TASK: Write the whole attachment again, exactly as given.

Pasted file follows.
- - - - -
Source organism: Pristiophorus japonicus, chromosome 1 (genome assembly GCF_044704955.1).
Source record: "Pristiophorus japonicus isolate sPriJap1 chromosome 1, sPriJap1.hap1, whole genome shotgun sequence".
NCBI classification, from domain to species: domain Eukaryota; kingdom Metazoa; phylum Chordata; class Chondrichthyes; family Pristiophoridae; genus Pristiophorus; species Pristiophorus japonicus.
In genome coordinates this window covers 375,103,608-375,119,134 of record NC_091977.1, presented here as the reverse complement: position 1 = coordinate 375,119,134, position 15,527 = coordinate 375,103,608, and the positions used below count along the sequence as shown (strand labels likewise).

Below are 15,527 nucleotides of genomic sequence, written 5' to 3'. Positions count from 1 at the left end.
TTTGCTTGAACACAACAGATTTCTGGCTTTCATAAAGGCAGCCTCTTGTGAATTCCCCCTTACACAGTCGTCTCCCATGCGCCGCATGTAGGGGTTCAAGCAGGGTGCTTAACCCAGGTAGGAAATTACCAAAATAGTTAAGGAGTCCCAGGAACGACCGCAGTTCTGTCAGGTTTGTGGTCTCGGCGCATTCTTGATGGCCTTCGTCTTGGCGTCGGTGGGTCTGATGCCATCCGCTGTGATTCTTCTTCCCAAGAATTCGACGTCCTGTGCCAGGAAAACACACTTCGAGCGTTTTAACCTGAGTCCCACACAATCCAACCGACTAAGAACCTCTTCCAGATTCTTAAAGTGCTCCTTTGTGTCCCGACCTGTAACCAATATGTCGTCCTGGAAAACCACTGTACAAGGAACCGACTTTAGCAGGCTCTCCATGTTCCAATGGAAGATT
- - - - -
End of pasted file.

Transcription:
Source organism: Pristiophorus japonicus, chromosome 1 (genome assembly GCF_044704955.1).
Source record: "Pristiophorus japonicus isolate sPriJap1 chromosome 1, sPriJap1.hap1, whole genome shotgun sequence".
NCBI classification, from domain to species: domain Eukaryota; kingdom Metazoa; phylum Chordata; class Chondrichthyes; family Pristiophoridae; genus Pristiophorus; species Pristiophorus japonicus.
In genome coordinates this window covers 375,103,608-375,119,134 of record NC_091977.1, presented here as the reverse complement: position 1 = coordinate 375,119,134, position 15,527 = coordinate 375,103,608, and the positions used below count along the sequence as shown (strand labels likewise).

Below are 15,527 nucleotides of genomic sequence, written 5' to 3'. Positions count from 1 at the left end.
TTTGCTTGAACACAACAGATTTCTGGCTTTCATAAAGGCAGCCTCTTGTGAATTCCCCCTTACACAGTCGTCTCCCATGCGCCGCATGTAGGGGTTCAAGCAGGGTGCTTAACCCAGGTAGGAAATTACCAAAATAGTTAAGGAGTCCCAGGAACGACCGCAGTTCTGTCAGGTTTGTGGTCTCGGCGCATTCTTGATGGCCTTCGTCTTGGCGTCGGTGGGTCTGATGCCATCCGCTGTGATTCTTCTTCCCAAGAATTCGACGTCCTGTGCCAGGAAAACACACTTCGAGCGTTTTAACCTGAGTCCCACACAATCCAACCGACTAAGAACCTCTTCCAGATTCTTAAAGTGCTCCTTTGTGTCCCGACCTGTAACCAATATGTCGTCCTGGAAAACCACTGTACAAGGAACCGACTTTAGCAGGCTCTCCATGTTCCAATGGAAGATT